Among his many awards and achievements, Amit was a member of the math team and copresident of the Science National Honors Society; he completed a summer internship as a medical researcher at Memorial Sloan Kettering; he was a finalist in the Paradigm Challenge, where he and three friends presented their project of environmentally responsible bamboo shavings as packing material; and he was the high school representative of the Connecticut chapter of Global Organization of People of Indian Origin, a cultural organization that raises funds for a group that helps feed underprivileged children in India.

Despite his demanding academic schedule (Amit was named a National AP Scholar by junior year), he finds time to tap into his creative side. He is an avid photographer and filmmaker, who coproduced a video in Chinese for his Chinese Honors class. He is also a gifted musician who has been playing the piano since he was four years old. These days, however, he is obsessed with the oboe, which he began playing in eighth grade. “It’s very hard to play. The reed is tiny and finicky. I wasn’t very good at the beginning,” he says. But by his junior year, Amit was the principal oboe in the high school band.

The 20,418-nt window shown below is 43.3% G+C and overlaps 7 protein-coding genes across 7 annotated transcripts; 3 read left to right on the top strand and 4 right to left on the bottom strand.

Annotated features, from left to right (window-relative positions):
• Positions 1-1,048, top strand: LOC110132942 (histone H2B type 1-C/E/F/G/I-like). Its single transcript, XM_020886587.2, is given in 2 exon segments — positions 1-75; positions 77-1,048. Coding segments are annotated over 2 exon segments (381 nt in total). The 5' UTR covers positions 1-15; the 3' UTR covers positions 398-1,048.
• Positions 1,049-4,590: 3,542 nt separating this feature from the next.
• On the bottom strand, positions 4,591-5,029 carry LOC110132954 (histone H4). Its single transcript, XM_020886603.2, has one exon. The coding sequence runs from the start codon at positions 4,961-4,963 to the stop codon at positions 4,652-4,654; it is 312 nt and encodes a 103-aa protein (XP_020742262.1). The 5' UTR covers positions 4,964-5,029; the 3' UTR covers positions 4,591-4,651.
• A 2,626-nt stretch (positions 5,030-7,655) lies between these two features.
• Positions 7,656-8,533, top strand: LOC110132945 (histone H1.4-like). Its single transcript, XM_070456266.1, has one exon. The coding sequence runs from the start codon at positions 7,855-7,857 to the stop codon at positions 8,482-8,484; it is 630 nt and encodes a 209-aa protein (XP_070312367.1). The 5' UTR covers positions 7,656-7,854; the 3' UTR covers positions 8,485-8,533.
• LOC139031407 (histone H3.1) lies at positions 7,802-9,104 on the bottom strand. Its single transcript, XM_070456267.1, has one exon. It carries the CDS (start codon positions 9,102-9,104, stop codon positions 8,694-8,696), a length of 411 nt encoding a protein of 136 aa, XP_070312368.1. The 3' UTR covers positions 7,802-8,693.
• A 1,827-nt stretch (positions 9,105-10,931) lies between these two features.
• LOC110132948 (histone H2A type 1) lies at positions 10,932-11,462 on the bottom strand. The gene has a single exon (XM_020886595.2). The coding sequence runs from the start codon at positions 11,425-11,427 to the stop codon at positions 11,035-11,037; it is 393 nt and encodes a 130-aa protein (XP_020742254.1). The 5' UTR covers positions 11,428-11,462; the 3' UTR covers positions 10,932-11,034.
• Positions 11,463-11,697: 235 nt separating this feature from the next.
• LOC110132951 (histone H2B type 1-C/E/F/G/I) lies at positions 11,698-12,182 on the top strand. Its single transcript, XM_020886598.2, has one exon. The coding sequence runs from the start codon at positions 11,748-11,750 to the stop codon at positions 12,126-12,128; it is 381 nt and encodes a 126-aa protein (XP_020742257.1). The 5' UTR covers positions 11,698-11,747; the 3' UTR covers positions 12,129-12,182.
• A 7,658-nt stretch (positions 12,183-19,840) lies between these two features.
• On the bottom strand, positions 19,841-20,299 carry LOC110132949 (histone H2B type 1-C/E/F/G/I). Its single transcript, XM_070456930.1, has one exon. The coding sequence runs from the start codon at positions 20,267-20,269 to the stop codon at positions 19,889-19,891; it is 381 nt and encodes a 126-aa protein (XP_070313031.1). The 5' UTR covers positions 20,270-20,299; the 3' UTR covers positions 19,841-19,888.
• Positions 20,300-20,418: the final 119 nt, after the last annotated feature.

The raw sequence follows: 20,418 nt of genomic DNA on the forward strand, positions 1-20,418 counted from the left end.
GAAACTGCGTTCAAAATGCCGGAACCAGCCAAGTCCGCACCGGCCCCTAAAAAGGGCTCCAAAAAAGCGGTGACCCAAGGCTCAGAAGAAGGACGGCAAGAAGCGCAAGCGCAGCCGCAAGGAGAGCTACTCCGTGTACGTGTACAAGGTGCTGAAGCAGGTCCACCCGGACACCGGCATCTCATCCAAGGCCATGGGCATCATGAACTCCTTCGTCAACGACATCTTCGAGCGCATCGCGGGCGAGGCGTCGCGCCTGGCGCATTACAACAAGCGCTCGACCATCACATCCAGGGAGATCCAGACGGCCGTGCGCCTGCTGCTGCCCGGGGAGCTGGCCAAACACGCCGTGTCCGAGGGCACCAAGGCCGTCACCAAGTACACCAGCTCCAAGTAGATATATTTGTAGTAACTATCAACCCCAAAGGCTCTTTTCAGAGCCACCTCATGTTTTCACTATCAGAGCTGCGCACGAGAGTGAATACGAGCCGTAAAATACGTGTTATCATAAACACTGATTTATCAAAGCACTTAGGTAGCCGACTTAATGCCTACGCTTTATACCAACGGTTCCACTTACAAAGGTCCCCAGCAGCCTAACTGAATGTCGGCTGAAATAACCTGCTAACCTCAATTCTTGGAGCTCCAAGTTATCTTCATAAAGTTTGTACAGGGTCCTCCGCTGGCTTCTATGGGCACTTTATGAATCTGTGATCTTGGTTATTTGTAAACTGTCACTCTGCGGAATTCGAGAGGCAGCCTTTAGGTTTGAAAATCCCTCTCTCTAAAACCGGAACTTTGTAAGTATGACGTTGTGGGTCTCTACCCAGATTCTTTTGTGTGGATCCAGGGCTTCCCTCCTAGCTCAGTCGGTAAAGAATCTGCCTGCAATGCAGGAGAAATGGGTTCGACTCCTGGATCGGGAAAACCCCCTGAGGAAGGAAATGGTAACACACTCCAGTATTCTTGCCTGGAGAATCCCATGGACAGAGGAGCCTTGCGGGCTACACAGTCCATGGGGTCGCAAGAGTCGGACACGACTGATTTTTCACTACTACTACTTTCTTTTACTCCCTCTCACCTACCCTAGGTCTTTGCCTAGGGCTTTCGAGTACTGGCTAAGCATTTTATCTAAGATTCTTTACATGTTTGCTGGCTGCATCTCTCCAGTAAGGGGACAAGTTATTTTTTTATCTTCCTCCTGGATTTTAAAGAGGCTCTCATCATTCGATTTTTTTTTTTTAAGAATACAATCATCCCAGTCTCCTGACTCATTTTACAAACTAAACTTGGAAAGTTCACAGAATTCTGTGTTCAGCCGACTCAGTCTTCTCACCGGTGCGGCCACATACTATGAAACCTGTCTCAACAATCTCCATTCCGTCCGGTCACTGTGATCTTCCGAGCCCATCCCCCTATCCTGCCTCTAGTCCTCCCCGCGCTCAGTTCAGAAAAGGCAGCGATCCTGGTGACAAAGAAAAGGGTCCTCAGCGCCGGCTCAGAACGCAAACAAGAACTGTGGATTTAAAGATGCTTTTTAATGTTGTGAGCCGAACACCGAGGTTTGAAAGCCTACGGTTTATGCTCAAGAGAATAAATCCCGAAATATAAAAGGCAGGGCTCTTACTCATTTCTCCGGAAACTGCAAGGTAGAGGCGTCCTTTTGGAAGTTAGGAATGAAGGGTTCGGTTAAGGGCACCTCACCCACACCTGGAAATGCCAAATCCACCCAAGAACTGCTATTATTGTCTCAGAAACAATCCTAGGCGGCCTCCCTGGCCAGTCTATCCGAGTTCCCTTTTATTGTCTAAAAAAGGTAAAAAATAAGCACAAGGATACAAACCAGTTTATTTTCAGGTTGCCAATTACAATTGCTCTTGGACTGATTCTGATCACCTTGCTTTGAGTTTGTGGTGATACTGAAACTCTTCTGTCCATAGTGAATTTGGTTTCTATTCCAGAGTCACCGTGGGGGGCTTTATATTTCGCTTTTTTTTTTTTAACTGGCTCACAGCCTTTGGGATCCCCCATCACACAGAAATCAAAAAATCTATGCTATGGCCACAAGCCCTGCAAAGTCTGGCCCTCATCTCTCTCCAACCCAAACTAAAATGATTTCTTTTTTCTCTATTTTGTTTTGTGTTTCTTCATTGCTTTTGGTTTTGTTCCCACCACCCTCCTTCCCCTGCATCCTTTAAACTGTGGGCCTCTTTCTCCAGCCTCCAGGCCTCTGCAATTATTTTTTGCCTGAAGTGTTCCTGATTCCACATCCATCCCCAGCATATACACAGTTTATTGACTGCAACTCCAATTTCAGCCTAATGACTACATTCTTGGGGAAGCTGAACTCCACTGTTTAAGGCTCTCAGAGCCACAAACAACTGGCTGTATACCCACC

This past spring, Amit attended the international GENIUS Olympiad hosted by the State University of New York at Oswego, where he presented his science research project, and earned a silver medal. While there, he befriended a young man from Kenya. “We were talking about things we liked—shows and music—and it felt like he could have been my next-door neighbor,” he says. “I realized we are all basically the same as we become more globally aware. In the world today, we often speak in monologue, when really what the world needs is more dialogue.”


Teacher that had the biggest impact on you and why?